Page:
What DIIV certainly do excel at is knowing their range. If Oshin laid out a spectrum for the band’s sound, than Is The Is Are feels almost regressive, narrowing the focus even more. That’s dangerous territory for a band whose box of effects seems to only contain reverb pedals. The good news is that despite the band’s sound showing little evolution, their ability to manipulate the tone of a song has come a long way. Also, over the span of 17 songs, Smith pushes his voice in new ways, feeling his way through more complex verse structures that seed themselves in the listener’s subconscious. A spin or two of “Healthy Moon”, for example, won’t reveal much, but subsequent listens begins to show Smith’s vocal prowess. He’s no Bob Dylan, but he’s learning to accentuate words in ways that have given these new set of DIIV songs a depth, despite seeming shallow at first.

If tone is of main concern here than Is The Is Are is a darker affair than Oshin. Take for example “Blue Boredom (Sky Song),” the Sky in question being Sky Ferreira, who takes full vocal responsibilities on the track, channeling the dread and gloom of early Swans era Jarboe. Or, “Take Your Time,” a chill song even for DIIV’s standards that sounds like an ode to late spring suburban weed burnout. “Mire (Grant’s Song)” is reminiscent of The Cure (and is probably also about weed) while the closer “Waste of Breath” would have floated Ian Curtis’s boat if he were around to hear it.

Back to those ten words: “We’re called DIIV. We’re from New York City. Thank you.” Sure, Smith seems like a funny dude, but these ten words speak a little deeper. DIIV, like any other band trying to make it in the ever more crowded arena of must-hear musical acts, are, in the loosest sense of the word, a brand. A brand needs to sell itself. And how do DIIV sell themselves? It’s a simple ratio consisting of equal parts anticipation, quality and consistency, all of which the band have graciously provided us up to this point.

The Jesu EPs

The devil hates Justin Broadrick, as there are few people who suffer less from idle hands. The moment Broadrick has an idea for new music, it seems there isn’t a thing that can get in his way. Hell, why not just start a band for every new idea? At one point in his career it almost looked that way. The man has more bands to his name than most seasoned bands have albums. Sure, many were short-lived and hardly worth mentioning, but the likes of Napalm Death, Godflesh, Final, and God, would not exist without Broadrick.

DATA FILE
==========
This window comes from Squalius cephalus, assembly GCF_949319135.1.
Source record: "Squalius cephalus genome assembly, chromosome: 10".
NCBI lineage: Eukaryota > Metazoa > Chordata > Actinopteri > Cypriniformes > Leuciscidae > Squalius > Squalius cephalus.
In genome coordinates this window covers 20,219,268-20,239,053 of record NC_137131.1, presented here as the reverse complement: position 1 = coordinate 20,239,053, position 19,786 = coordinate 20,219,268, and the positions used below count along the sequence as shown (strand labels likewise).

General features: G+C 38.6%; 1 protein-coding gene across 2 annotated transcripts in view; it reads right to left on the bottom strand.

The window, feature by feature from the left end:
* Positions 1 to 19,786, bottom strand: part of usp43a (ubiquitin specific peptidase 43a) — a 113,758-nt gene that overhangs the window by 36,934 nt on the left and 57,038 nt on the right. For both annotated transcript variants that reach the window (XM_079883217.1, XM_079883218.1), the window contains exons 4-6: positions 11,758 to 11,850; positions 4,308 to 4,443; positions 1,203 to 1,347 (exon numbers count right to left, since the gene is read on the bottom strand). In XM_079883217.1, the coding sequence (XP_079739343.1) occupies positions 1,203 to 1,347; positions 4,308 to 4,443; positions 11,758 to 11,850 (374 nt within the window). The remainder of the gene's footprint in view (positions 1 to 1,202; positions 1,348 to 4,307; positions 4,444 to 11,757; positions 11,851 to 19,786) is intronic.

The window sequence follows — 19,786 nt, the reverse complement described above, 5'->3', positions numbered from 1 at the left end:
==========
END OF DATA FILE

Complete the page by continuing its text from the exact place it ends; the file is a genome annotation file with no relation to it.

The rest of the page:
Tucked neatly among Broadrick’s impressive list of projects is Jesu, a band seamlessly formed out of the ashes of Godflesh, and Broadrick’s longest standing outfit. In other words, Jesu is Broadrick’s baby, a project whose concept was cut and dry, whose creator reeled at the helm, in full understanding of the project’s boundaries and limitations. Ultimately, Broadrick would cross those boundaries, but not without acknowledging he had done so, and starting a new project, Pale Sketcher, to further explore music that veered from the Jesu ideology.

Jesu’s brilliance lies in Broadrick succumbing to his desires to go pop without ever actually going pop. To Godflesh, and Napalm Death, Jesu is pop. In reality the band’s sound lies somewhere between shoegaze and post-rock with an ever present tinge of Broadrick’s industrial roots. Jesu has released a considerable number of EPs over their decade-and-change existence, and it is the opinion of this writer–whether or not Broadrick himself believes it–that Jesu is served best in smaller doses. Whether it’s the sameness of Broadrick’s guitar or the sameness of his voice, it’s a much harder affair sinking one’s teeth into a Jesu full length (there are of course exceptions. See: Conquerer). However, give the band four or five song slots to fill and they’ll give you much to love before wearing you out.

Heartache

Heartache, 2004
(Dry Run Recordings)

If there was a release that was the clear divide between Godflesh and Jesu, Heartache wasn’t it. Such a release doesn’t exist, exactly. Instead, Heartache, and the self-titled full-length of the same year, were like transition points, allowing Broadrick the space to shift focus from one band to another.